Security fears haunt decision on 5G deal
Should Britain be doing business with Huawei? Many believe that the Chinese telecom giant cannot be trusted to upgrade the UK’s internet system. Now, a government decision is imminent.
Agnes Ouyang was on her way to work in the Chinese city of Shenzhen when two police officers told her she had crossed a road illegally.
They demanded to see her identity card; when she refused, they grabbed her and photographed her face. Within seconds, a central computer had worked out who she was so that they could fine her.
No country is better at using technology to control people than China. Its facial-recognition systems can scan whole crowds to pick out someone the authorities are looking for.
And many worry that if Britain puts a Chinese company in charge of building its 5G phone network, the government in Beijing will have the power to interfere in our lives too.
One MP, Bob Seely, has compared it to letting “the fox into the hen house”.
The 5G (short for “fifth generation”) system is expected to transform the internet, making download speeds at least 10 times faster, and allowing multiple devices to connect with each other.
A driverless car will be able to pick up traffic reports and change its route for a faster one. A hospital operation could be carried out by surgeons based in different countries, working together through remote control.
The British government believes that Huawei is the only company that can deliver 5G as quickly, cheaply and efficiently as the country needs.
But critics say that Huawei is a tool of the Chinese government.
Its founder was an engineer in the Chinese army, and is thought to work closely with the intelligence services. In building the 5G network, it could secretly include software to spy on us and even sabotage our infrastructure.
To make the decision harder, the US government has said that Huawei cannot be trusted, and has put pressure on Britain to use a different company. It has even threatened to stop sharing intelligence with the British security services if the deal goes ahead.
With Brexit finally due to happen this week, Boris Johnson does not want to antagonise a trading partner as important as the US – but nor does he want to fall out with the Chinese.
So, should Britain be doing business with Huawei?
Treat or trick?
Some say that Huawei should be chosen to build the 5G network on grounds of speed and cost. It has already provided many elements of the 4G network, which it could easily build on. With a different company, these would have to be replaced, which would take time and cost of billions of pounds. As for spying, sensitive parts of the network could be separated from the rest, with higher security.
Others argue that a Huawei system would be a Trojan horse. Huawei does what the government in Beijing tells it to, and could secretly build in fatal weaknesses. It is wrong to say that some parts of the network could be made more secure. A European company such as Nokia would be a much safer alternative. We need to keep in with the US, and should join it in saying, “No way, Huawei!”
- Would you like to live in a house where you could control every device remotely?
- Should Britain pass a law preventing foreign companies from having a controlling stake in essential services?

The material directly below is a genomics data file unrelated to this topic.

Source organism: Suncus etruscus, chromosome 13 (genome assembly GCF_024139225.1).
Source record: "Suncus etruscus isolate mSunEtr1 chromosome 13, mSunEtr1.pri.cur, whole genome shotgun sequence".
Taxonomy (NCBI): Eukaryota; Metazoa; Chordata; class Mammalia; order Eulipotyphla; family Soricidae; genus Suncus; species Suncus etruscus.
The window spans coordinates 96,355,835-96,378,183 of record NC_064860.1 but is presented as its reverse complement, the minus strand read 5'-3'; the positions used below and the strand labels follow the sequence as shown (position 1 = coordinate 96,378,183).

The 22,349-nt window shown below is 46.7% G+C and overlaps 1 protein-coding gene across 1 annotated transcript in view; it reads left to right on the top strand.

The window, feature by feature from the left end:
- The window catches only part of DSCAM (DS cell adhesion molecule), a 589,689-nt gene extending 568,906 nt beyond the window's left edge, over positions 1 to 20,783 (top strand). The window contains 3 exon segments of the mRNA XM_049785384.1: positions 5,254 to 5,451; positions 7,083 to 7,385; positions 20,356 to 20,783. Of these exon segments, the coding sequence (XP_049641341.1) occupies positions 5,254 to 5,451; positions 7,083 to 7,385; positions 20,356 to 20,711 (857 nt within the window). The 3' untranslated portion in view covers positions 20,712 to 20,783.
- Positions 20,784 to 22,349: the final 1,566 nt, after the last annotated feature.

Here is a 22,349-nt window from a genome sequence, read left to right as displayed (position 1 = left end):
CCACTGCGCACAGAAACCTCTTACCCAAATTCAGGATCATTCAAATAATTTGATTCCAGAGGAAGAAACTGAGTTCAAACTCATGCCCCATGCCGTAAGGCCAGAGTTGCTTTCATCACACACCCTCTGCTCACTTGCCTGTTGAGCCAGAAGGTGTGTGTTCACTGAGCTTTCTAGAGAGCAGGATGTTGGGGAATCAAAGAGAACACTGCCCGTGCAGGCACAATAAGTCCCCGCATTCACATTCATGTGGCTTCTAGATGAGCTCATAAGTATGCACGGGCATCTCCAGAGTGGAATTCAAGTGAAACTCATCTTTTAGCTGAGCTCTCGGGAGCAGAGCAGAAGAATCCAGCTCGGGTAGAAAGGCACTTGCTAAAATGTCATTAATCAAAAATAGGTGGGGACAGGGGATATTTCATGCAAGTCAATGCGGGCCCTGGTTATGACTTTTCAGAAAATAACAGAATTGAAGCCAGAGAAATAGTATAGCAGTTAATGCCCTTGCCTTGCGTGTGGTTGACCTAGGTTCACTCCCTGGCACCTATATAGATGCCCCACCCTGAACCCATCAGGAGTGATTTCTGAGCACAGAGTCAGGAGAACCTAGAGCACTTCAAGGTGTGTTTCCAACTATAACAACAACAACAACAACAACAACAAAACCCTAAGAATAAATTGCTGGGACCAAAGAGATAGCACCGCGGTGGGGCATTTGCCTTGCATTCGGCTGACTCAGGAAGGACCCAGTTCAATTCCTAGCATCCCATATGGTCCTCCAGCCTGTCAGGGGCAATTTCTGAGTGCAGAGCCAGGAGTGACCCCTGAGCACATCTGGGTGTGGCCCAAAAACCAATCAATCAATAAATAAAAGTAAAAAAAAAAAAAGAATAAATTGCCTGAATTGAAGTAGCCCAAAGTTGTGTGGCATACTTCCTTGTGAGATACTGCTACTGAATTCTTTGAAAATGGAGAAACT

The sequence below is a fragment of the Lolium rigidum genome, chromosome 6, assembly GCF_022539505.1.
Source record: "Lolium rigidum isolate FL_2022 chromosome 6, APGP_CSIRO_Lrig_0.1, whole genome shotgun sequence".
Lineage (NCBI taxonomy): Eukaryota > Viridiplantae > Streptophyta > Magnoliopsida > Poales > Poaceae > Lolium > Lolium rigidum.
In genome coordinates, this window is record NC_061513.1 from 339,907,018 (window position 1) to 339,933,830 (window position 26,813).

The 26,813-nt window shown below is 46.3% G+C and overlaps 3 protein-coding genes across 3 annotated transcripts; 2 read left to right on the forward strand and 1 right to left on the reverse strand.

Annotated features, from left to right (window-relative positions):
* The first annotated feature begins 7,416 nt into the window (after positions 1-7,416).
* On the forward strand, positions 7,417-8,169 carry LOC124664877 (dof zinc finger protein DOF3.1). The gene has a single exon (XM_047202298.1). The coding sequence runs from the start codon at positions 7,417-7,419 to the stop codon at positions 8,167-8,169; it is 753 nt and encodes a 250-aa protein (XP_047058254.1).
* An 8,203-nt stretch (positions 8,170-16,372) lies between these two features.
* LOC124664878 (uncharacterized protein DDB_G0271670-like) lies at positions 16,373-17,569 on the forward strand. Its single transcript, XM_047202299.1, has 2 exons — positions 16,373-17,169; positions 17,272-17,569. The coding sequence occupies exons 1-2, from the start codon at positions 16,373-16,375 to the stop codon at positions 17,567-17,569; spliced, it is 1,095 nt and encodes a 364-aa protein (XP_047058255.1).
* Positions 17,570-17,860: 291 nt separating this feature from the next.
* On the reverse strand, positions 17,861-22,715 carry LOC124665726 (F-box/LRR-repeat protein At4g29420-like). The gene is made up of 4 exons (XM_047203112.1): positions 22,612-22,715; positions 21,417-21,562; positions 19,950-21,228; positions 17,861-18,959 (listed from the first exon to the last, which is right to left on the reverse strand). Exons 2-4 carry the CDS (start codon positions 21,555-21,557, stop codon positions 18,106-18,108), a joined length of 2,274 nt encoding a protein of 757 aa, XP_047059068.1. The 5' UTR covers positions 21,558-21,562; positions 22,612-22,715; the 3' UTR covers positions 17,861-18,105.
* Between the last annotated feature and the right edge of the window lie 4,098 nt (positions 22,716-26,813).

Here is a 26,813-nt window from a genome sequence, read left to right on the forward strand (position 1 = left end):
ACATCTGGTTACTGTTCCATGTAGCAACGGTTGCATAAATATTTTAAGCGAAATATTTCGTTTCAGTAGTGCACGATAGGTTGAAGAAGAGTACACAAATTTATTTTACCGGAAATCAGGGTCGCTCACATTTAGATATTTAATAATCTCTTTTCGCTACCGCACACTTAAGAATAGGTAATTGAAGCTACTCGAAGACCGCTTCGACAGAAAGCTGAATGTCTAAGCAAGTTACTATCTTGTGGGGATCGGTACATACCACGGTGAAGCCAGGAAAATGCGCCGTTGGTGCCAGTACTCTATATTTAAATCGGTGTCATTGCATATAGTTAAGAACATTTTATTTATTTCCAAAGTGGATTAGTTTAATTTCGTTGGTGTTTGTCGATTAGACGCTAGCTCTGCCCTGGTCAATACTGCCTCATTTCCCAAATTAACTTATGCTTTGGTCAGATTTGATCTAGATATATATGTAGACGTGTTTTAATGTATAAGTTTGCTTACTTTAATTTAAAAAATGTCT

- Imagine you are an ancient Greek in charge of building the Trojan horse. Draw a diagram showing how many soldiers you could fit inside it.
- The internet throughout your country has been disabled by a cyber attack. Write an imaginary diary entry describing your day and talking about the disruption everywhere.
Some People Say...
“We are moving rapidly into a world in which the spying machinery is built into every object we encounter.”Howard Rheingold, US author
What do you think?
Q & A
- What do we know?
- The Chinese are experts at facial-recognition technology. The British government is about to decide whether to let Huawei build its 5G network. The founder of Huawei served as an engineer in the Chinese army, and Chinese companies are obliged by law to co-operate with the security services. The US has refused to use Huawei for its own 5G network, and has threatened not to share intelligence with Britain if Huawei gets the contract.
- What do we not know?
- What decision the British government will reach. Whether Huawei is actively helping the Chinese security services spy on other countries. Whether Huawei plans to hide secret weaknesses in Britain’s 5G system, and whether sensitive parts of the system can be kept safe. We don’t know exactly how much money would be saved by using Huawei. Or if the US would carry out its threat not to share intelligence, and whether it would refuse to make a trade agreement with Britain.
- A way of identifying people by matching their faces to photographs stored on a computer.
- In this case, information about a rival or enemy.
- Do deliberate damage to.
- The basic systems and services that a country needs to keep it going, such as roads, railways, sewers and electrical grids.
- Make angry.
- Trading partner
- A country or company you buy from or sell to.
- Trojan horse
- According to legend, an ancient Greek army laid siege to the city of Troy, in what is now Turkey. After 10 years, the Greeks pretended to give up, leaving a giant wooden horse as an offering to the gods. But the horse was hollow, with soldiers hidden inside it, who climbed out when they were inside the city and opened the gates.
- One of the world’s leading telecommunications companies, based in Finland.